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China’s Iron Ore Imports Expected to Hit Record High This Year


If iron ore is in the news, can China be far behind? Contrary to earlier predictions, China may end up importing a record consignment of iron ore this year. With the global iron ore price fluctuating, this could have widespread ramifications.

A recent Reuters report quoted market analysts as saying that China's ore imports this year may touch an all-time high. According to some estimates, imports, much of them from Australia, Brazil, Ukraine, and India, will go up by between 15 and 50 million tons from last year's 1.18 billion tons. The optimistic forecast stems from the fact that in the four months of 2024, China has already purchased 411.82 million tons of iron ore, which is over 7% more than the same period last year.

China's Iron Ore Boom: Growth Engine or Misfiring Signal?

So, what do high iron ore imports signify for China? Does it signal that its economy has started showing new offshoots of growth? China observers say infrastructure is definitely showing an upward trend, as is manufacturing. However, the property market continues to be depressed.

That could also be why Chinese crude steel consumption has still not picked up. Steel output fell by 1.9% in Q1. According to a report quoting Eduardo Mello Franco, marketing manager for pricing at Brazilian mining company Vale, there remains strong resilience in the near term. However, the property market will likely slow down even further in the coming years.

Correlations With the Iron Ore Price

On Monday, China's finance ministry announced the start of the much-anticipated sale of long-term special treasury bonds. Beijing aims for these bonds to bolster key sectors of its sluggish economy.

That same day, the prices of iron ore futures surged, driven by these reports of increased bond issuance by Chinese authorities. This positive news helped overshadow the effects of lower-than-anticipated credit data from the leading consumer market. Indeed, the most-traded September iron ore contract on China's Dalian Commodity Exchange got over some early losses to end the day's trading 2.42% higher, at about U.S. $123 (888 yuan) a metric ton.

Breaking Down the Sudden Demand for Indian Ore

There seems to be a new-found love for low-grade ore from India, especially among the Chinese. In fact, India set a new record for the export of iron ore in 2023. Now comes news that about 92% of iron ore exports from India for the 11 months of FY24, amounting to about 40 million tons, went directly to China.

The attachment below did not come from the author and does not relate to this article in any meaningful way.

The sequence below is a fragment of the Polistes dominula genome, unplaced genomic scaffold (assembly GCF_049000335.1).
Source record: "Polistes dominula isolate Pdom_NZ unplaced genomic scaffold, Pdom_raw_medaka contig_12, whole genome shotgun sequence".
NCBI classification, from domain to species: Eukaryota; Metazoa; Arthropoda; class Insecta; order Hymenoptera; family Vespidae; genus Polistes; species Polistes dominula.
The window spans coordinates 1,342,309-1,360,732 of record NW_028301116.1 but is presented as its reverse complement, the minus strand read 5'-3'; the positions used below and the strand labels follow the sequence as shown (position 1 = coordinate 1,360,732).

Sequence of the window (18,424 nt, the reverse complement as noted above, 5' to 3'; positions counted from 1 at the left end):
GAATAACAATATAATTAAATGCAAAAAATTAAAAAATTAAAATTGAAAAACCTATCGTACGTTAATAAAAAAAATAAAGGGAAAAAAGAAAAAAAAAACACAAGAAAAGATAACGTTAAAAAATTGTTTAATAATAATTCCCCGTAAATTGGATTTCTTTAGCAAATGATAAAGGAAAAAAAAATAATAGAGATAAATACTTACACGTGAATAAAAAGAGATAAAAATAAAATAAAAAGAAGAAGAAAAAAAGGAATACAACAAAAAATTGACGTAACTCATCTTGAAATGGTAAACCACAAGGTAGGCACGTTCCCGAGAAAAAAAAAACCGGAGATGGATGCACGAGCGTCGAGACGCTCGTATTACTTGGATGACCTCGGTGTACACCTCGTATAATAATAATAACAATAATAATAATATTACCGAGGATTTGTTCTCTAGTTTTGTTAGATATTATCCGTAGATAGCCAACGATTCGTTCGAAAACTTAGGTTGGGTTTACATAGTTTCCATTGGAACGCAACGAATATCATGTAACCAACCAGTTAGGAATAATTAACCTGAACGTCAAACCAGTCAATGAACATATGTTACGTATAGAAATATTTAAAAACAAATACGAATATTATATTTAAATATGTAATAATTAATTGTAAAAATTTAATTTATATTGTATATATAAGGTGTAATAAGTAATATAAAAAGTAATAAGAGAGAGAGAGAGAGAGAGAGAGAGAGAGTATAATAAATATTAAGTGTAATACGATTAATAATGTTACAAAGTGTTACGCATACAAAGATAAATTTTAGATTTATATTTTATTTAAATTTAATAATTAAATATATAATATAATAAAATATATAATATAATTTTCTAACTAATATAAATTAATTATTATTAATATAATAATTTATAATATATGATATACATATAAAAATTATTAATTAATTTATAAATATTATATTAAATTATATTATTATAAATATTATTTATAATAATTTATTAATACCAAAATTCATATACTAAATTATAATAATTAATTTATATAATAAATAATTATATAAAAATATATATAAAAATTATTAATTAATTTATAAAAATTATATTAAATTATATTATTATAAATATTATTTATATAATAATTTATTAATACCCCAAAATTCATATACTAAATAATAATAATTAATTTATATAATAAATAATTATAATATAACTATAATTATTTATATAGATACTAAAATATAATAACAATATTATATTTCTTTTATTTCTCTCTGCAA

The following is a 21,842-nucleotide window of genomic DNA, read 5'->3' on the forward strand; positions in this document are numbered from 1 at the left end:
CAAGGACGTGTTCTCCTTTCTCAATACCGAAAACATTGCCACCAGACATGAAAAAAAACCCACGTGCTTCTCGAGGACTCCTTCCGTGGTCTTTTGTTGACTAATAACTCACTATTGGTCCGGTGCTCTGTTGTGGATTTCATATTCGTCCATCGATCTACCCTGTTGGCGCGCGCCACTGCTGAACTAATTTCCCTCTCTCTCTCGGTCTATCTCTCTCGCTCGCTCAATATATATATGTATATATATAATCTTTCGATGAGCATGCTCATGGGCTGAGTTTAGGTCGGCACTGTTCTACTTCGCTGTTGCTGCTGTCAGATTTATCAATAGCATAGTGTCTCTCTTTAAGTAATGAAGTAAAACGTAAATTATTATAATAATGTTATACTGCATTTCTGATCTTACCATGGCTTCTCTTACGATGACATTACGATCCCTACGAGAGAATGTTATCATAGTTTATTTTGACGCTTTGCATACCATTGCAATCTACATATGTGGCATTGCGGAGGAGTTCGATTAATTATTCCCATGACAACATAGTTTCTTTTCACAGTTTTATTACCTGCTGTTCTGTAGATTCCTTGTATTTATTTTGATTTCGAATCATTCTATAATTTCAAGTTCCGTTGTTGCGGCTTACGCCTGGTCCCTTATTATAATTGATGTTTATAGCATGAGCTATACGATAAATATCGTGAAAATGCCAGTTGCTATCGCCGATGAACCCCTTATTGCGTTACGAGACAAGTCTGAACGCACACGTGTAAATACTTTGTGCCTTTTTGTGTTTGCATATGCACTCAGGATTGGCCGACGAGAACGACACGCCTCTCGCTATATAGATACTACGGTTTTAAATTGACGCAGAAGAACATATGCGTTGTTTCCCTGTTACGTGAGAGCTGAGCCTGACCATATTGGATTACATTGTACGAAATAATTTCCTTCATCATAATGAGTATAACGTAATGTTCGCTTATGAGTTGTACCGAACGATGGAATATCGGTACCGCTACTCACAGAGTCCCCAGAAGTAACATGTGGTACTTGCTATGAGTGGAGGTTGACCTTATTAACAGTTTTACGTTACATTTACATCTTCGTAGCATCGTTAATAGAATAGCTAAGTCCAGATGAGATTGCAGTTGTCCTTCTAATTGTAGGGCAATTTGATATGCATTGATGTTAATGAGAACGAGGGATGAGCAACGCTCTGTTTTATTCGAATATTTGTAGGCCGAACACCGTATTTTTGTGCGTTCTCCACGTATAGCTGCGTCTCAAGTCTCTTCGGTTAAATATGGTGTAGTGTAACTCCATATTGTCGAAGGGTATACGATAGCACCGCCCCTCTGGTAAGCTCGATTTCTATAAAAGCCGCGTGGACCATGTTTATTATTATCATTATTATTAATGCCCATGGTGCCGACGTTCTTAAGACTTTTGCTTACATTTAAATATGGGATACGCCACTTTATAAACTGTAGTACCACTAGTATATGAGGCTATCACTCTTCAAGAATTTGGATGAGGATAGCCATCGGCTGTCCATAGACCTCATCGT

According to data compiled by market analytics firm BigMint, the Indian iron ore market experienced a significant surge in the export of iron ore fines and lump for FY24, reaching a three-year peak of 36.5 MT. This represents a remarkable increase of approximately 145% compared to the estimated 15 MT shipped in FY23. According to this report, exports of iron ore pellets also witnessed substantial growth, rising by nearly 80% year-on-year to 11.3 MT in FY24, up from 6.3 MT in FY23.

The report states that several factors contributed to China's renewed interest in Indian iron ore fines. Among them was the vigorous restocking activity before the Chinese New Year. Additionally, the steep cost of buying high-grade iron ore from alternative sources, coupled with the slim profit margins of Chinese mills, played a significant role in making the Chinese steel mills flock to low-grade Indian ore. This makes sense. As China looks to increase its imports, the iron ore price will continue to be a big factor.

Indian Iron Ore Price Too Tempting for China

India has both high-grade and low-grade ores. That said, the latter is typically more impure and has a lower percentage of iron compared to high-grade ores. However, what makes it most attractive for China's steel mills is the low cost.

One more factor that seems to have worked in favor of Indian ore is the removal of the 50% export duty on iron ore, the 45% duty on pellets, and the 15% levy on finished steel products, which occurred about two years ago. The same news report states that once these limitations were gone, exports from India began growing.

By Sohrab Darabshaw via

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